Focus on the Home

Health technology now focuses outside of the hospital as patients spend more time at home and on the go. From basic assessments and virtual checkups to chronic disease monitoring and even advanced procedures, home health hubs will empower us to live, age and engage in our health by delivering convenient, proactive care. At Samsung, we are trying to enable the consumer to manage their own health at home and on the go with the support of family, friends, caregivers and healthcare providers. The key to this lies in smart technologies that enhance communication and encourage connectedness.

Bringing automated solutions together can create environments where solutions transcend single devices to create a meaningful impact in people’s lives. Today, there are numerous technologies that solve a single problem. Each technology has its own platform, analytics engine and device integration requirements. What we need is a secure but open broad-based technology platform that connects home-based and mobile technologies and simplifies the user experience. When this happens, our homes will provide better experiences, not just for enhanced convenience but for improved health outcomes. If crafted properly, the health hubs of the future will actively work to help us live happier, healthier and longer lives.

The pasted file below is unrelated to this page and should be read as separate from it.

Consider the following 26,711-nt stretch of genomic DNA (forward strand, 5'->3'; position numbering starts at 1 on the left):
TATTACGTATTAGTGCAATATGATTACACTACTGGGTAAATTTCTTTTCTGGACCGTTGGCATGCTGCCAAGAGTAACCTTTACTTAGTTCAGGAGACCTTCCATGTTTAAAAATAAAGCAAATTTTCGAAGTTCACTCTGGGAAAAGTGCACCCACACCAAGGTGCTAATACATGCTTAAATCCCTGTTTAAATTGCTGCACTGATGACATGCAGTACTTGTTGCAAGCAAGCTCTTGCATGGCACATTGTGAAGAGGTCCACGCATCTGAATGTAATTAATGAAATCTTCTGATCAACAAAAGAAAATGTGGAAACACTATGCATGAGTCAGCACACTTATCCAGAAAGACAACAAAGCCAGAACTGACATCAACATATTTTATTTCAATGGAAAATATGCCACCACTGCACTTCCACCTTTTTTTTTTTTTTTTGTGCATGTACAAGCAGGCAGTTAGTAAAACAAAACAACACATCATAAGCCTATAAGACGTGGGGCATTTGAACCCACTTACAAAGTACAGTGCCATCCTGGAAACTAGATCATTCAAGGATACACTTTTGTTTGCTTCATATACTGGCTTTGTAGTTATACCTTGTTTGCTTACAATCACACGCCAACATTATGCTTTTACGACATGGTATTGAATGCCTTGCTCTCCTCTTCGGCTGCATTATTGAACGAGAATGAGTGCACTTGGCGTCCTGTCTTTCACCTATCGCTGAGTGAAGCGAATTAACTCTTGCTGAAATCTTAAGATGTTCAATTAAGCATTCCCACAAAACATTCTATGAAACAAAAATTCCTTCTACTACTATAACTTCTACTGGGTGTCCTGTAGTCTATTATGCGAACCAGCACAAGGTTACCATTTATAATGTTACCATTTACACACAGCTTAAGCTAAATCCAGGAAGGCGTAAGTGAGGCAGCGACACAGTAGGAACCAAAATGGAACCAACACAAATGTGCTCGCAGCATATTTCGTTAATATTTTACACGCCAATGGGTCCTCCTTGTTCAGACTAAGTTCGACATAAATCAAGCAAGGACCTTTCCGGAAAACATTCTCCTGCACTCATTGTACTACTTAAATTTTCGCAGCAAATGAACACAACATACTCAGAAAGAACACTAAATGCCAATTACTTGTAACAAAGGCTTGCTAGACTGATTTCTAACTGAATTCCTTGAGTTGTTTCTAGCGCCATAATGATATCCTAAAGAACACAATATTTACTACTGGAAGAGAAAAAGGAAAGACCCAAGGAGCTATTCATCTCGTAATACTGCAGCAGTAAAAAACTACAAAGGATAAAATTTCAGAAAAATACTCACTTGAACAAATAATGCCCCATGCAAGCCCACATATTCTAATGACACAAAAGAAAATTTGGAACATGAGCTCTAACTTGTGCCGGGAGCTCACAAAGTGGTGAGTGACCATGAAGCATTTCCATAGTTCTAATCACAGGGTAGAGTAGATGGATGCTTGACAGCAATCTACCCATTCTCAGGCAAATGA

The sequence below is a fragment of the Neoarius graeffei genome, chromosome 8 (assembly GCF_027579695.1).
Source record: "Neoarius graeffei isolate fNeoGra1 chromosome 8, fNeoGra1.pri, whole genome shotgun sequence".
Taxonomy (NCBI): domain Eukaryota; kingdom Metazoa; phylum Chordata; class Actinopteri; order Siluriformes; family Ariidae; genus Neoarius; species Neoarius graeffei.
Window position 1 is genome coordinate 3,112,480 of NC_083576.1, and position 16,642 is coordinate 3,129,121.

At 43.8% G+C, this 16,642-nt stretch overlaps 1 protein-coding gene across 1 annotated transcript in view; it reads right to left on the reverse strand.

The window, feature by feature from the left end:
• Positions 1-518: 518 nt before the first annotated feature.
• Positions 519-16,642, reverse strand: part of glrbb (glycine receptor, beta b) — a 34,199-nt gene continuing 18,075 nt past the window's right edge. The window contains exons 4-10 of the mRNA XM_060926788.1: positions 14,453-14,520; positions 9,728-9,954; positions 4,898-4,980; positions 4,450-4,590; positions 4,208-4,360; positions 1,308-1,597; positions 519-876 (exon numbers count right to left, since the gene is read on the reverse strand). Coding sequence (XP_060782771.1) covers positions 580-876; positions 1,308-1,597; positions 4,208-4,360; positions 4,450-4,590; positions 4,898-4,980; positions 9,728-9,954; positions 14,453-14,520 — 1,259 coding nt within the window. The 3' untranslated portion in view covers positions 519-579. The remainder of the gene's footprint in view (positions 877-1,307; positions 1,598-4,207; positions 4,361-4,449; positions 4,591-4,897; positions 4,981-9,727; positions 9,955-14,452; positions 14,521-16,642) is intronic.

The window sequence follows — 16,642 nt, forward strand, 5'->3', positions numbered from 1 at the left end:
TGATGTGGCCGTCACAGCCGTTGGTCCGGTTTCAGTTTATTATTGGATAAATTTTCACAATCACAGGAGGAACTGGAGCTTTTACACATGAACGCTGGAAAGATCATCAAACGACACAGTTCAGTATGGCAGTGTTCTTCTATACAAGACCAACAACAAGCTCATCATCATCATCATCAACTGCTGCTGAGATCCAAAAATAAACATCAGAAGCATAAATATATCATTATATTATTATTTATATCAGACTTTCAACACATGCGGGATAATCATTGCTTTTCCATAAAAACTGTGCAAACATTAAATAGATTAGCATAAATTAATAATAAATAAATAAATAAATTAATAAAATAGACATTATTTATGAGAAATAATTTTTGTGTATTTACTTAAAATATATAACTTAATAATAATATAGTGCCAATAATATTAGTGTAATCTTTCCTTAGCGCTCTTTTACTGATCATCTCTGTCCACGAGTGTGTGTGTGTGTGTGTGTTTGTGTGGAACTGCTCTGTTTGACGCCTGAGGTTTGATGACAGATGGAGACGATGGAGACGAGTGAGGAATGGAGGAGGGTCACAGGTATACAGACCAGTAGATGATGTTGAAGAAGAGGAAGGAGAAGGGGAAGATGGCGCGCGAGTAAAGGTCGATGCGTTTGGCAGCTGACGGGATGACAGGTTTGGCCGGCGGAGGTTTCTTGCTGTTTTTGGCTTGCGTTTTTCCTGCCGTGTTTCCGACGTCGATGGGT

Learn more about how to engage seniors with digital health to enhance their quality of care.

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David C. Rhew, M.D.

David C. Rhew, M.D., is the Chief Medical Officer & VP and GM of B2B Healthcare for Samsung Electronics America. David holds a Bachelor of Science in computer science and cellular molecular biology from the University of Michigan, and an MD from Northwestern University. He has served in a variety of leadership and clinical research roles including at Zynx Health Incorporated, the VA Greater Los Angeles Healthcare System, and UCLA. Follow Dr. Rhew on Twitter: @drhew